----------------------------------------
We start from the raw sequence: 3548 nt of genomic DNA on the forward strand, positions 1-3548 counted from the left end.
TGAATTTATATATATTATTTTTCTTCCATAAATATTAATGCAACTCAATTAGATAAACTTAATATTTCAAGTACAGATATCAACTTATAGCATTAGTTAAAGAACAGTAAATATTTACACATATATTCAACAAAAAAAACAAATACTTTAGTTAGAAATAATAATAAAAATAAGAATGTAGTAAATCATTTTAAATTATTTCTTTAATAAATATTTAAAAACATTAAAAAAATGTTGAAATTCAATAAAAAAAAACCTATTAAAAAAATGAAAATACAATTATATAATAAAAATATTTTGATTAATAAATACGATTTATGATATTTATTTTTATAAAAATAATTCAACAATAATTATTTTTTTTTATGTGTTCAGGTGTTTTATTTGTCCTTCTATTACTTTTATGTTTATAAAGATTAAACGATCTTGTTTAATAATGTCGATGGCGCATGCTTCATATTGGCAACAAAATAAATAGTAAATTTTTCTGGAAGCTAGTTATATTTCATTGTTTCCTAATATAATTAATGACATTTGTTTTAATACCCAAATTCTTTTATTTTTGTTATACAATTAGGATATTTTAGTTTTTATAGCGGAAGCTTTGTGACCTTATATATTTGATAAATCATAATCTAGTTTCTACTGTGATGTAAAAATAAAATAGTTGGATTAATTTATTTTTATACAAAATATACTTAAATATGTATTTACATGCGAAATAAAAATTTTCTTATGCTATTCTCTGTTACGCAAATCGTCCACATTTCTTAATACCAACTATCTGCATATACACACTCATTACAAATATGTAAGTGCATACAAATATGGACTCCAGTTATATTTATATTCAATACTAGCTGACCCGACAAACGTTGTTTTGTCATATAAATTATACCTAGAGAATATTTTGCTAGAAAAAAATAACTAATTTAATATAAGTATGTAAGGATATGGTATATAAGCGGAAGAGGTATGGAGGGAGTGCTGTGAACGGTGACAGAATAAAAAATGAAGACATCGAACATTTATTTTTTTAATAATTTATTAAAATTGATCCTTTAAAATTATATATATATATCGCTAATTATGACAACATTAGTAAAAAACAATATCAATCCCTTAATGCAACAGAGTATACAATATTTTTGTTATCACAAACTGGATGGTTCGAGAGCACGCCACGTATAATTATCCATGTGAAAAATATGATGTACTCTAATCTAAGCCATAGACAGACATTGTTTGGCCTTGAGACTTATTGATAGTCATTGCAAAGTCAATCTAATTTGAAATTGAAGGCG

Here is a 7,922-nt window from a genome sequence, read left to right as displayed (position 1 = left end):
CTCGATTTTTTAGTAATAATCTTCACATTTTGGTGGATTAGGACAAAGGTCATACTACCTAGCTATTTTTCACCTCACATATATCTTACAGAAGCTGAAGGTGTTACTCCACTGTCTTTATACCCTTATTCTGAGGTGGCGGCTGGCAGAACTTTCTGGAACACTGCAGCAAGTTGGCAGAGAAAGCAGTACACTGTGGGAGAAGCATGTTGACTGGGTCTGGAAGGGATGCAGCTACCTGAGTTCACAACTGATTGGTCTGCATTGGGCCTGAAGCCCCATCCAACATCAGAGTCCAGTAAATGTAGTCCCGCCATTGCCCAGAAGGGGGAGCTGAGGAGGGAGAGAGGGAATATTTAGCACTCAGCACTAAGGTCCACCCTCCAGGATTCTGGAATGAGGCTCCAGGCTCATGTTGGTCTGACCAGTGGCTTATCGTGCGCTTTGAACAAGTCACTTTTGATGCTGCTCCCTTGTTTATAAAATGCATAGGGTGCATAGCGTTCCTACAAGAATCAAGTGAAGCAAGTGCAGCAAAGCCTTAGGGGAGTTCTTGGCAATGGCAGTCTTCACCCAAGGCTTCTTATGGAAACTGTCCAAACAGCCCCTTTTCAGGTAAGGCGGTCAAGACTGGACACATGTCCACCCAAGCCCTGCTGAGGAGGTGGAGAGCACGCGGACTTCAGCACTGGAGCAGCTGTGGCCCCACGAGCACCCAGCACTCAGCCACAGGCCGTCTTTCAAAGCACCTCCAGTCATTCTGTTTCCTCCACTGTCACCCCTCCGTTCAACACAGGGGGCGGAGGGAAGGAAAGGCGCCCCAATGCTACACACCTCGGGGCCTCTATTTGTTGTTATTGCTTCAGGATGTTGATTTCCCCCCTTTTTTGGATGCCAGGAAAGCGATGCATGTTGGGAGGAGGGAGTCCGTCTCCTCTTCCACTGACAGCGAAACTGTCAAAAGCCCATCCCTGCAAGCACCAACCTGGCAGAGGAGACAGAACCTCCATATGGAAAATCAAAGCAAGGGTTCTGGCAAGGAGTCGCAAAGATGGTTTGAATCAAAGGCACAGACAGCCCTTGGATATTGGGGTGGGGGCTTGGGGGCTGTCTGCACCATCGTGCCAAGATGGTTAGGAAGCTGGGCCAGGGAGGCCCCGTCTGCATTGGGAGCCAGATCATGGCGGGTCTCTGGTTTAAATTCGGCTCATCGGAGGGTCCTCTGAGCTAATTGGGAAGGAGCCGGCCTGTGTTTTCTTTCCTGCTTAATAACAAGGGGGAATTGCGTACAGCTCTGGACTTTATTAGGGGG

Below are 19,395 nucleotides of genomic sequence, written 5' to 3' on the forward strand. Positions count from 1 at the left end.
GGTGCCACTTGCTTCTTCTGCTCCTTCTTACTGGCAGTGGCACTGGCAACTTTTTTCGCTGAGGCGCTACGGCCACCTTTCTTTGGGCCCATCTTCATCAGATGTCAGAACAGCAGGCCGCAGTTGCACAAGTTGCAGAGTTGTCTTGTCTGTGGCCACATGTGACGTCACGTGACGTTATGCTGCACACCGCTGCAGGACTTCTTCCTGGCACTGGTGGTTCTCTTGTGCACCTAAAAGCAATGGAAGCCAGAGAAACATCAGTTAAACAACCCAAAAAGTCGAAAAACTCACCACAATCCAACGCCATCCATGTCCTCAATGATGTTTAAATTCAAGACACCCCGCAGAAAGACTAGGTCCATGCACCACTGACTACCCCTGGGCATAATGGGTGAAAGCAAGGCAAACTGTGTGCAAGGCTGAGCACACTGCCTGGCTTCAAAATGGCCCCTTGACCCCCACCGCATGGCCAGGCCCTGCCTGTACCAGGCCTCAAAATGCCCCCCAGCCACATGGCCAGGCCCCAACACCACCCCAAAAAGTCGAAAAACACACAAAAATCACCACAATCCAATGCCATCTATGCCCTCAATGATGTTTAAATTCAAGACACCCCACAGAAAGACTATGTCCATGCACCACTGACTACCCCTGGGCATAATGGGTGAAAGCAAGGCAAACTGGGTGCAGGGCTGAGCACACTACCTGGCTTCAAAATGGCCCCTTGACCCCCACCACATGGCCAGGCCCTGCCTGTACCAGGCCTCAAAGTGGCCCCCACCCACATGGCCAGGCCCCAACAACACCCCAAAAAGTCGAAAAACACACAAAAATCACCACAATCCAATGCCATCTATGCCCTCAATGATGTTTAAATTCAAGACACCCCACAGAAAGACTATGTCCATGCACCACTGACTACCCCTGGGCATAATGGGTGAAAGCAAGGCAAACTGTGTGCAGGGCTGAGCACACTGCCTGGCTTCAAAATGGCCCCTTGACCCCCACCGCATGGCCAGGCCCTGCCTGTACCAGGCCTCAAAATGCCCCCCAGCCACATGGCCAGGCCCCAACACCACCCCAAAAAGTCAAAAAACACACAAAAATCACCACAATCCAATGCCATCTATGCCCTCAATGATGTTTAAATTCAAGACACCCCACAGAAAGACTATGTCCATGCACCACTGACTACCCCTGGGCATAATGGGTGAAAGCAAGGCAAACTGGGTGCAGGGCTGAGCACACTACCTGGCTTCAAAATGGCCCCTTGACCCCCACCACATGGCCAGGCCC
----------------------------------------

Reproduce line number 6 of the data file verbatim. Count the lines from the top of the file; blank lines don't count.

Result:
GGTGCCACTTGCTTCTTCTGCTCCTTCTTACTGGCAGTGGCACTGGCAACTTTTTTCGCTGAGGCGCTACGGCCACCTTTCTTTGGGCCCATCTTCATCAGATGTCAGAACAGCAGGCCGCAGTTGCACAAGTTGCAGAGTTGTCTTGTCTGTGGCCACATGTGACGTCACGTGACGTTATGCTGCACACCGCTGCAGGACTTCTTCCTGGCACTGGTGGTTCTCTTGTGCACCTAAAAGCAATGGAAGCCAGAGAAACATCAGTTAAACAACCCAAAAAGTCGAAAAACTCACCACAATCCAACGCCATCCATGTCCTCAATGATGTTTAAATTCAAGACACCCCGCAGAAAGACTAGGTCCATGCACCACTGACTACCCCTGGGCATAATGGGTGAAAGCAAGGCAAACTGTGTGCAAGGCTGAGCACACTGCCTGGCTTCAAAATGGCCCCTTGACCCCCACCGCATGGCCAGGCCCTGCCTGTACCAGGCCTCAAAATGCCCCCCAGCCACATGGCCAGGCCCCAACACCACCCCAAAAAGTCGAAAAACACACAAAAATCACCACAATCCAATGCCATCTATGCCCTCAATGATGTTTAAATTCAAGACACCCCACAGAAAGACTATGTCCATGCACCACTGACTACCCCTGGGCATAATGGGTGAAAGCAAGGCAAACTGGGTGCAGGGCTGAGCACACTACCTGGCTTCAAAATGGCCCCTTGACCCCCACCACATGGCCAGGCCCTGCCTGTACCAGGCCTCAAAGTGGCCCCCACCCACATGGCCAGGCCCCAACAACACCCCAAAAAGTCGAAAAACACACAAAAATCACCACAATCCAATGCCATCTATGCCCTCAATGATGTTTAAATTCAAGACACCCCACAGAAAGACTATGTCCATGCACCACTGACTACCCCTGGGCATAATGGGTGAAAGCAAGGCAAACTGTGTGCAGGGCTGAGCACACTGCCTGGCTTCAAAATGGCCCCTTGACCCCCACCGCATGGCCAGGCCCTGCCTGTACCAGGCCTCAAAATGCCCCCCAGCCACATGGCCAGGCCCCAACACCACCCCAAAAAGTCAAAAAACACACAAAAATCACCACAATCCAATGCCATCTATGCCCTCAATGATGTTTAAATTCAAGACACCCCACAGAAAGACTATGTCCATGCACCACTGACTACCCCTGGGCATAATGGGTGAAAGCAAGGCAAACTGGGTGCAGGGCTGAGCACACTACCTGGCTTCAAAATGGCCCCTTGACCCCCACCACATGGCCAGGCCC